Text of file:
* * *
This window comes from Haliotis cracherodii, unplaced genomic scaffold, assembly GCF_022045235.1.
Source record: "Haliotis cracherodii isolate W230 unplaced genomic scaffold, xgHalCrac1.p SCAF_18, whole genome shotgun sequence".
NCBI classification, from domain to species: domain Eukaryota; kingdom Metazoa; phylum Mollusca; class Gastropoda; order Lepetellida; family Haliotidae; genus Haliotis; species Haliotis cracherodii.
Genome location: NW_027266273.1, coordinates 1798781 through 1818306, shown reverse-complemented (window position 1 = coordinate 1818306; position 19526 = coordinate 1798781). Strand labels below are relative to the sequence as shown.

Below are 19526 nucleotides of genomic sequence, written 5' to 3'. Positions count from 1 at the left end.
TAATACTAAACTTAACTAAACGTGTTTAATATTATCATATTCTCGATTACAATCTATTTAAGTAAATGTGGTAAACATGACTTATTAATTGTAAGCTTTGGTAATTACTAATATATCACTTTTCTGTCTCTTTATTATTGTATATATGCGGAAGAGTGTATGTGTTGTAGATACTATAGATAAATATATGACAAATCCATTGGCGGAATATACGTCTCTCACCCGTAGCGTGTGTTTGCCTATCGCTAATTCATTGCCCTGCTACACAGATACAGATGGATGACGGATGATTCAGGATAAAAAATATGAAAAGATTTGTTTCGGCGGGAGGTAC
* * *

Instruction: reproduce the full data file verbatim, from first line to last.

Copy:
This window comes from Haliotis cracherodii, unplaced genomic scaffold, assembly GCF_022045235.1.
Source record: "Haliotis cracherodii isolate W230 unplaced genomic scaffold, xgHalCrac1.p SCAF_18, whole genome shotgun sequence".
NCBI classification, from domain to species: domain Eukaryota; kingdom Metazoa; phylum Mollusca; class Gastropoda; order Lepetellida; family Haliotidae; genus Haliotis; species Haliotis cracherodii.
Genome location: NW_027266273.1, coordinates 1798781 through 1818306, shown reverse-complemented (window position 1 = coordinate 1818306; position 19526 = coordinate 1798781). Strand labels below are relative to the sequence as shown.

Below are 19526 nucleotides of genomic sequence, written 5' to 3'. Positions count from 1 at the left end.
TAATACTAAACTTAACTAAACGTGTTTAATATTATCATATTCTCGATTACAATCTATTTAAGTAAATGTGGTAAACATGACTTATTAATTGTAAGCTTTGGTAATTACTAATATATCACTTTTCTGTCTCTTTATTATTGTATATATGCGGAAGAGTGTATGTGTTGTAGATACTATAGATAAATATATGACAAATCCATTGGCGGAATATACGTCTCTCACCCGTAGCGTGTGTTTGCCTATCGCTAATTCATTGCCCTGCTACACAGATACAGATGGATGACGGATGATTCAGGATAAAAAATATGAAAAGATTTGTTTCGGCGGGAGGTAC